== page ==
You’ve done your homework, built a strategy and committed to a consistent brand presence on Pinterest. Now comes the challenge of creating the most effective, visual content that will resonate with your audience and entice them to engage.
Following Pinterest’s best practices for pin titles, descriptions and image guidelines is a good place to start, but the best social media programs always have an element of testing built in. Controlled testing and data offer insights into which strategies and tactics will work best for your brand and lead to more effective social media content from the start.
Similar to testing a banner ad or an email, testing a Pinterest pin is most successful when keeping these steps in mind.
1. Determine which element of the pin you want to test
It’s important that you only test one component of your pin during any given test. Once you choose the component to test, exercise restraint in changing multiple things, as it will skew your results. That said, you can run several separate tests at once. Here are some ideas of elements you can test:
Copy – Is your copy keyword rich? If you’re not sure where to start, use a tool such as SEM rush to search the SEO value of keywords you associate with your brand. Do a search using Pinterest short- and long-tail keywords to see what other results come up around these keywords. Finally, reach out to your Pinterest rep to get an analysis of keyword usage from the same timeframe of the prior year. (Note: You do need to be promoting pins in order to have Pinterest support.)
Once you’ve determined your keywords, pin the same image twice in the same time period with different pin descriptions using different keywords. Results will indicate what people are searching for and whether or not they find your content useful.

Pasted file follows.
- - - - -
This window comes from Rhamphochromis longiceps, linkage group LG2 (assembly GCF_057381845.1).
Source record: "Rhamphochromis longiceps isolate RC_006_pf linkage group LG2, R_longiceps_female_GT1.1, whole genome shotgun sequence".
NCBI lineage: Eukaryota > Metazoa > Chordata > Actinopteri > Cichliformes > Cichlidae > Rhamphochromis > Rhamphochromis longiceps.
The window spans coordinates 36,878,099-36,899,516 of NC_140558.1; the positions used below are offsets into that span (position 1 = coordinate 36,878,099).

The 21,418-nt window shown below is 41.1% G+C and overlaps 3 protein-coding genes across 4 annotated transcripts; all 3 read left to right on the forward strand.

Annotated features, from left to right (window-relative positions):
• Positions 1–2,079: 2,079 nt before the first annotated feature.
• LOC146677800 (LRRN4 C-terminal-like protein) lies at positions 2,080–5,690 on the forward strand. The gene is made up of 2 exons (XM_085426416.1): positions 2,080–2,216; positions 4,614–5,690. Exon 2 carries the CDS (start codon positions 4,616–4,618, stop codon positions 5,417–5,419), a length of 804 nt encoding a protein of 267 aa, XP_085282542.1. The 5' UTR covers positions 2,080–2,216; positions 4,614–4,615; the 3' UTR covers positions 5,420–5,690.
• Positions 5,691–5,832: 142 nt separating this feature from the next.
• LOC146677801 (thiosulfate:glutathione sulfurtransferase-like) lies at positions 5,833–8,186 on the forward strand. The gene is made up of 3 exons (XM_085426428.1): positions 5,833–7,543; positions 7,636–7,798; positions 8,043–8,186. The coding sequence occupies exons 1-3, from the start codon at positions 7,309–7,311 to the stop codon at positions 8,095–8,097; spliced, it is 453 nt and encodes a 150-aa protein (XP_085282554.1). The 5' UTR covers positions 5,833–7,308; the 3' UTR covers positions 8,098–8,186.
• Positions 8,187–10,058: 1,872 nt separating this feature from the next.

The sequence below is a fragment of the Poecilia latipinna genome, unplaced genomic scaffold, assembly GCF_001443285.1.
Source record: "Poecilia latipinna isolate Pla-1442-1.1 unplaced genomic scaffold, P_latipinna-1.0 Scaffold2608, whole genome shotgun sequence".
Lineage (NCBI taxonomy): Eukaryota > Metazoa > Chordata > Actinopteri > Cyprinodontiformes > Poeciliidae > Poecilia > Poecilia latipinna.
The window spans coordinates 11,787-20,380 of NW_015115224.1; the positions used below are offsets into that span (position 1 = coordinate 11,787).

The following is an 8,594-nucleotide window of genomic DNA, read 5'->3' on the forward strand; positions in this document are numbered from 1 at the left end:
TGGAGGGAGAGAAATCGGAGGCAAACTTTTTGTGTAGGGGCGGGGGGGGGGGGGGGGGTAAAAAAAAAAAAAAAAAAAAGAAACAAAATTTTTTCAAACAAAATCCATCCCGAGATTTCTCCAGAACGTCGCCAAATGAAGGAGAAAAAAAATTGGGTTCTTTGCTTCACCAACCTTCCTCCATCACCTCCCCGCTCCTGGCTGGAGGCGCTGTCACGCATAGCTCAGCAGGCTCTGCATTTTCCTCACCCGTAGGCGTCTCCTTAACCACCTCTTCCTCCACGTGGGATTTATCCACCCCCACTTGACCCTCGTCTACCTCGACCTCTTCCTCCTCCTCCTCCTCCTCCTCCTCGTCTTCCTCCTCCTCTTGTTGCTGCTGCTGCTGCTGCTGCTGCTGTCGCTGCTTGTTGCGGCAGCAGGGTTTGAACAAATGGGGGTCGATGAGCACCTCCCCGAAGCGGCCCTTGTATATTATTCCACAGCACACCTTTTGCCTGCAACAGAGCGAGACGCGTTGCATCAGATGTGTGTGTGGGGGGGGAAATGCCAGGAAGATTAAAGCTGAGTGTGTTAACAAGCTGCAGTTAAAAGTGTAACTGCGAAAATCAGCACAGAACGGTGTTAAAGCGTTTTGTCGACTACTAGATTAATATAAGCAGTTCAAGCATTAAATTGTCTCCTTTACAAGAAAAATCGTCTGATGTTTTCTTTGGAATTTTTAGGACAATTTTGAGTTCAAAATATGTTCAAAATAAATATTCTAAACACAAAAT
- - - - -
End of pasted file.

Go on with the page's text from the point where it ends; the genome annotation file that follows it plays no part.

Call to Action – What are you asking the follower to do once they’ve clicked on your pin? Click in to your website for more information? Share the pin with someone they think would enjoy it? Again, you can test the effectiveness of varying calls to action or even the placement of a call to action within the pin description. Here is an occasion where you can run several separate tests at once.
Image – Do people repin more when they see pins with your product in it or when they see the final inspirational result? Do they repin more with people in the image or without? Do they prefer images with an overlay text title, or do they prefer the image by itself? All answers you can discover through A/B testing.
2. Indicate what results you’re measuring
Once you’ve determined what you plan to test within the pin, make sure you figure out what results you’re looking to track. These could include:
- Web visits
- Intent to purchase
3 And 4. Analyze the results and make adjustments to your content
Once you’ve given your test ample time to run (two weeks to a month), collect the data from the test using Pinterest analytics or your third-party measuring tool, and make observations about which pin was more successful and why. If you are running multiple A/B tests at a time, revisit what you were measuring. Now that you’ve tested, start pinning more of what works and less of what doesn’t.
Similar to any testing program, have patience and test often. What works and what doesn’t might change with new products, new seasons and new trends. As with any social media endeavor, it’s as important to learn what doesn’t work as it is to learn what does work.
Have you seen surprising results from A/B testing your Pinterest pins? Share them with us in the comments below.